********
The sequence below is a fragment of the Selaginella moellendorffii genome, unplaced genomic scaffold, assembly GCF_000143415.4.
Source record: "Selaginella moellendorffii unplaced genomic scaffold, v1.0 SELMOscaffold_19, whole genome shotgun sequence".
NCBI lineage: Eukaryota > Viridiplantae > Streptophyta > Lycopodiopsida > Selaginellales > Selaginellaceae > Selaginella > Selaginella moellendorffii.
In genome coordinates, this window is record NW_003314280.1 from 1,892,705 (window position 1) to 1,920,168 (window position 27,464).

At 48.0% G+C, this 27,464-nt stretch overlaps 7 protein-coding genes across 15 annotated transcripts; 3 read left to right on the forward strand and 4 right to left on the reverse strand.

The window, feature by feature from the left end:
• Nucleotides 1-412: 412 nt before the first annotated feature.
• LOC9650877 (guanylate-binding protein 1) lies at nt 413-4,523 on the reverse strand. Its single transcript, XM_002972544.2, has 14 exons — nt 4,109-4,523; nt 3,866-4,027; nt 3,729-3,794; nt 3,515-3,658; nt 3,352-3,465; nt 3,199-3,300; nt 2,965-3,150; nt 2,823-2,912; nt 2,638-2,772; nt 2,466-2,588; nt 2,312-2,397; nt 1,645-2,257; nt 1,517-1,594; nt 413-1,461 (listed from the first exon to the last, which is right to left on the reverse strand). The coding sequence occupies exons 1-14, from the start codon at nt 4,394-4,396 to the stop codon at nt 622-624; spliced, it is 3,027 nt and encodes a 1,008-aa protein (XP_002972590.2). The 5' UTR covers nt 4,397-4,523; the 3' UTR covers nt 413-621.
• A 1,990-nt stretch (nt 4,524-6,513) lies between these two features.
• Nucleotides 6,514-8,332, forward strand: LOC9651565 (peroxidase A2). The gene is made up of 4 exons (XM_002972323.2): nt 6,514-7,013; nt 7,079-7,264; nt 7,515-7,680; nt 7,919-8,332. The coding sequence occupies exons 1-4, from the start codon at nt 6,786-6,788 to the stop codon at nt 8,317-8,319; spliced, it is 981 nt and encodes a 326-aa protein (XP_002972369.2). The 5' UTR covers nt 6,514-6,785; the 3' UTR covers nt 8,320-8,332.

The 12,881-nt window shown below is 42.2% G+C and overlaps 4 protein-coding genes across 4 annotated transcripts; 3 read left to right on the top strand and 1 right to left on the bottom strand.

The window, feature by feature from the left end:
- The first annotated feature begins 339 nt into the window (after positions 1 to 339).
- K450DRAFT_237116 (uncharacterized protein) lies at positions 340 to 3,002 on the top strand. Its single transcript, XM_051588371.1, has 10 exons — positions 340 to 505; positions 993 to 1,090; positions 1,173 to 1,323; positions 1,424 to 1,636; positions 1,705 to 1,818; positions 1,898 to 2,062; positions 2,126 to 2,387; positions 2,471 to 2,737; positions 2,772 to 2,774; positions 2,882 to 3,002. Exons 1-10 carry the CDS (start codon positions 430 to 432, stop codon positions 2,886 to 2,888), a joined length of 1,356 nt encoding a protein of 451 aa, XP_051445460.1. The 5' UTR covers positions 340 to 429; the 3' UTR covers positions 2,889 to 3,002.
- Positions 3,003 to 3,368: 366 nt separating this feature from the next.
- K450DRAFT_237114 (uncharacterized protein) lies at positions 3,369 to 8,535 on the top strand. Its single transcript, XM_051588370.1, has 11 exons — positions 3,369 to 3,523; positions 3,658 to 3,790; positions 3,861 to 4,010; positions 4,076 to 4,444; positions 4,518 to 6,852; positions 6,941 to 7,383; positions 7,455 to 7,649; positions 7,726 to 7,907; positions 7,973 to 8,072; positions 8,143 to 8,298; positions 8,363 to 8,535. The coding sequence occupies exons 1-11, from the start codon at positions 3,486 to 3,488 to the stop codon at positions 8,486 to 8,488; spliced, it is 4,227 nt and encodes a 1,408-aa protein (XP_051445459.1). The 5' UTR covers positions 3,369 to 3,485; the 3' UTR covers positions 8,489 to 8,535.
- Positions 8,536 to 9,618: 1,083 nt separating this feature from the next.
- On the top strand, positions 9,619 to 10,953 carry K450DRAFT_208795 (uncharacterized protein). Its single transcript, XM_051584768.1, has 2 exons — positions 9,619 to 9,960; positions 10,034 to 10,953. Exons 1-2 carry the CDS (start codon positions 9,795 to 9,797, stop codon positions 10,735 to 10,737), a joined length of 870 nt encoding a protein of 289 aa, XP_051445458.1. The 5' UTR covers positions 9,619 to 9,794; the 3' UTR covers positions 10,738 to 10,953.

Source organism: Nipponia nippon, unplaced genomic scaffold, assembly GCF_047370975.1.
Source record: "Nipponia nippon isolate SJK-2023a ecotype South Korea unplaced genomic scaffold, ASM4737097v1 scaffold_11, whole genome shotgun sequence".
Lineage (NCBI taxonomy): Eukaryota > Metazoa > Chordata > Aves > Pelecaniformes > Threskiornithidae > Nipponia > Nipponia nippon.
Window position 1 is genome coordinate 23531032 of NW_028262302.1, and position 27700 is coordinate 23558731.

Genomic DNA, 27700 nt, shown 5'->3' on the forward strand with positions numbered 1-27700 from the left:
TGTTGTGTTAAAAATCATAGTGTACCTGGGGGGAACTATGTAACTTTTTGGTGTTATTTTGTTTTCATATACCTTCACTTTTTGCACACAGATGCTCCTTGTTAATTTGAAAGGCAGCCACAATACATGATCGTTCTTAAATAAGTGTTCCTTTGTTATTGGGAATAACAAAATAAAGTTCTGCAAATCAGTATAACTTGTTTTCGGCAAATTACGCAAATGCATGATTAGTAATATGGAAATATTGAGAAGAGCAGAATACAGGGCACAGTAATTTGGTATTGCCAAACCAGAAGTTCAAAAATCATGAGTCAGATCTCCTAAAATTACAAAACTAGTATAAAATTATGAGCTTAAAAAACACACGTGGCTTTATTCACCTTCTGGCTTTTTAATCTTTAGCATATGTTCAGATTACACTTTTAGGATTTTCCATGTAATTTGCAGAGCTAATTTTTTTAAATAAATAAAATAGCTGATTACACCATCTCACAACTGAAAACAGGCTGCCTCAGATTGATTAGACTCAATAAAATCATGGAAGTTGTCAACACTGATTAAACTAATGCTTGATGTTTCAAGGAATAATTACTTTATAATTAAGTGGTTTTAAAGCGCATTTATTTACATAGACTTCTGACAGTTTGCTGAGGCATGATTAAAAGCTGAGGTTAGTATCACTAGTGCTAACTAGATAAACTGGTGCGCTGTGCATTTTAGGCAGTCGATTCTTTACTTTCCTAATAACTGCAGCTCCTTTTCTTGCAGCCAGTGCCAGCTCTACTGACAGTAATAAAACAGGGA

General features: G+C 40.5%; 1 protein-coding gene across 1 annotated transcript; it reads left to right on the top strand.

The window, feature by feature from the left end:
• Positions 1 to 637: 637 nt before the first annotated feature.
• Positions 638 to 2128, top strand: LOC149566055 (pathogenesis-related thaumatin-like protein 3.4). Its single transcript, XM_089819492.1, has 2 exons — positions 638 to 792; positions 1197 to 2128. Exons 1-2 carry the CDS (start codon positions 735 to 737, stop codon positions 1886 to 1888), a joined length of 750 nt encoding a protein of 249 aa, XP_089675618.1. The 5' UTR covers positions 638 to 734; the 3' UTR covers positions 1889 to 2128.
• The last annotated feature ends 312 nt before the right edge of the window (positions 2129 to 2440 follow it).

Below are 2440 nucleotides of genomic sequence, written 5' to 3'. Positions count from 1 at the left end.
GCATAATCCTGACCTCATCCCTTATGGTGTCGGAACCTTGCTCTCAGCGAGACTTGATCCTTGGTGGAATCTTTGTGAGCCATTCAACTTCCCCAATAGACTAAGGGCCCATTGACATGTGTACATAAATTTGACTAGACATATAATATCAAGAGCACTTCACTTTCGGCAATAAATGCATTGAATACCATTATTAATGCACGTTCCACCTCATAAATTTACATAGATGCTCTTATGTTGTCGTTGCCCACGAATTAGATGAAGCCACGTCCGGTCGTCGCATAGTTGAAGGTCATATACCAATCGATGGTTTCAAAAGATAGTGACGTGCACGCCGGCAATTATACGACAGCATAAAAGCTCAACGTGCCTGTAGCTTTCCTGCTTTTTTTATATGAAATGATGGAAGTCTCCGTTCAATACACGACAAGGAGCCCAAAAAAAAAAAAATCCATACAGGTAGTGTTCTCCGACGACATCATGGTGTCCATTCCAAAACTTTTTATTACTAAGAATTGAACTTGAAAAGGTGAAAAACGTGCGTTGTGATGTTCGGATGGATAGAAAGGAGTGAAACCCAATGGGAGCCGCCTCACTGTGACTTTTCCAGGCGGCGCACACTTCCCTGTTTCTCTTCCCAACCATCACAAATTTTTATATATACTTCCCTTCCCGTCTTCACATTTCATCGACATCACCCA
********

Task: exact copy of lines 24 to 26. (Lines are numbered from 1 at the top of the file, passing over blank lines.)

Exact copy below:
TGTTGTGTTAAAAATCATAGTGTACCTGGGGGGAACTATGTAACTTTTTGGTGTTATTTTGTTTTCATATACCTTCACTTTTTGCACACAGATGCTCCTTGTTAATTTGAAAGGCAGCCACAATACATGATCGTTCTTAAATAAGTGTTCCTTTGTTATTGGGAATAACAAAATAAAGTTCTGCAAATCAGTATAACTTGTTTTCGGCAAATTACGCAAATGCATGATTAGTAATATGGAAATATTGAGAAGAGCAGAATACAGGGCACAGTAATTTGGTATTGCCAAACCAGAAGTTCAAAAATCATGAGTCAGATCTCCTAAAATTACAAAACTAGTATAAAATTATGAGCTTAAAAAACACACGTGGCTTTATTCACCTTCTGGCTTTTTAATCTTTAGCATATGTTCAGATTACACTTTTAGGATTTTCCATGTAATTTGCAGAGCTAATTTTTTTAAATAAATAAAATAGCTGATTACACCATCTCACAACTGAAAACAGGCTGCCTCAGATTGATTAGACTCAATAAAATCATGGAAGTTGTCAACACTGATTAAACTAATGCTTGATGTTTCAAGGAATAATTACTTTATAATTAAGTGGTTTTAAAGCGCATTTATTTACATAGACTTCTGACAGTTTGCTGAGGCATGATTAAAAGCTGAGGTTAGTATCACTAGTGCTAACTAGATAAACTGGTGCGCTGTGCATTTTAGGCAGTCGATTCTTTACTTTCCTAATAACTGCAGCTCCTTTTCTTGCAGCCAGTGCCAGCTCTACTGACAGTAATAAAACAGGGA

General features: G+C 40.5%; 1 protein-coding gene across 1 annotated transcript; it reads left to right on the top strand.

The window, feature by feature from the left end: